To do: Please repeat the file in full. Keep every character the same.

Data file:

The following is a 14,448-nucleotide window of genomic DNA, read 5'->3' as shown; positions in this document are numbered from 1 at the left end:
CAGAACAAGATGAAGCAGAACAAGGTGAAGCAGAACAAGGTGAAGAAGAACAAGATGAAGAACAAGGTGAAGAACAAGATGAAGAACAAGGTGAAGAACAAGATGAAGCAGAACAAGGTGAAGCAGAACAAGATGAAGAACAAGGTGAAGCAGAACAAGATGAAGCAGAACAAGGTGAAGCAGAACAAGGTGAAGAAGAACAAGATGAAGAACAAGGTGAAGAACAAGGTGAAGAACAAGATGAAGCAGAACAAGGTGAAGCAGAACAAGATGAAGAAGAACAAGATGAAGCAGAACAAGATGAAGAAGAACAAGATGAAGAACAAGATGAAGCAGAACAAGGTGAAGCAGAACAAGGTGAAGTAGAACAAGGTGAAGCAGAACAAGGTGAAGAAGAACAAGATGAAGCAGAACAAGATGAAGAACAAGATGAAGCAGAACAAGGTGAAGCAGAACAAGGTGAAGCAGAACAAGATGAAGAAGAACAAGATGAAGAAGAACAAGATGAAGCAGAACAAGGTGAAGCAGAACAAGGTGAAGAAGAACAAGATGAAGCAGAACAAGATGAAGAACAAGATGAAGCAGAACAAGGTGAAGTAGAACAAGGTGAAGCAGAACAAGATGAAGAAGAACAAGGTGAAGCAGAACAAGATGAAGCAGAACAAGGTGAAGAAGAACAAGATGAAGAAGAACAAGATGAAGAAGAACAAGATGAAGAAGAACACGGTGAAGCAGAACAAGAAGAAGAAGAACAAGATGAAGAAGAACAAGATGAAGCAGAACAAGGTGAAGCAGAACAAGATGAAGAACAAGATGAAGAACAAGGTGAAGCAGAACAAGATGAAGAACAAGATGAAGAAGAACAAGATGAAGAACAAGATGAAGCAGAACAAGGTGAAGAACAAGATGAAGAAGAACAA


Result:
The following is a 14,448-nucleotide window of genomic DNA, read 5'->3' as shown; positions in this document are numbered from 1 at the left end:
CAGAACAAGATGAAGCAGAACAAGGTGAAGCAGAACAAGGTGAAGAAGAACAAGATGAAGAACAAGGTGAAGAACAAGATGAAGAACAAGGTGAAGAACAAGATGAAGCAGAACAAGGTGAAGCAGAACAAGATGAAGAACAAGGTGAAGCAGAACAAGATGAAGCAGAACAAGGTGAAGCAGAACAAGGTGAAGAAGAACAAGATGAAGAACAAGGTGAAGAACAAGGTGAAGAACAAGATGAAGCAGAACAAGGTGAAGCAGAACAAGATGAAGAAGAACAAGATGAAGCAGAACAAGATGAAGAAGAACAAGATGAAGAACAAGATGAAGCAGAACAAGGTGAAGCAGAACAAGGTGAAGTAGAACAAGGTGAAGCAGAACAAGGTGAAGAAGAACAAGATGAAGCAGAACAAGATGAAGAACAAGATGAAGCAGAACAAGGTGAAGCAGAACAAGGTGAAGCAGAACAAGATGAAGAAGAACAAGATGAAGAAGAACAAGATGAAGCAGAACAAGGTGAAGCAGAACAAGGTGAAGAAGAACAAGATGAAGCAGAACAAGATGAAGAACAAGATGAAGCAGAACAAGGTGAAGTAGAACAAGGTGAAGCAGAACAAGATGAAGAAGAACAAGGTGAAGCAGAACAAGATGAAGCAGAACAAGGTGAAGAAGAACAAGATGAAGAAGAACAAGATGAAGAAGAACAAGATGAAGAAGAACACGGTGAAGCAGAACAAGAAGAAGAAGAACAAGATGAAGAAGAACAAGATGAAGCAGAACAAGGTGAAGCAGAACAAGATGAAGAACAAGATGAAGAACAAGGTGAAGCAGAACAAGATGAAGAACAAGATGAAGAAGAACAAGATGAAGAACAAGATGAAGCAGAACAAGGTGAAGAACAAGATGAAGAAGAACAA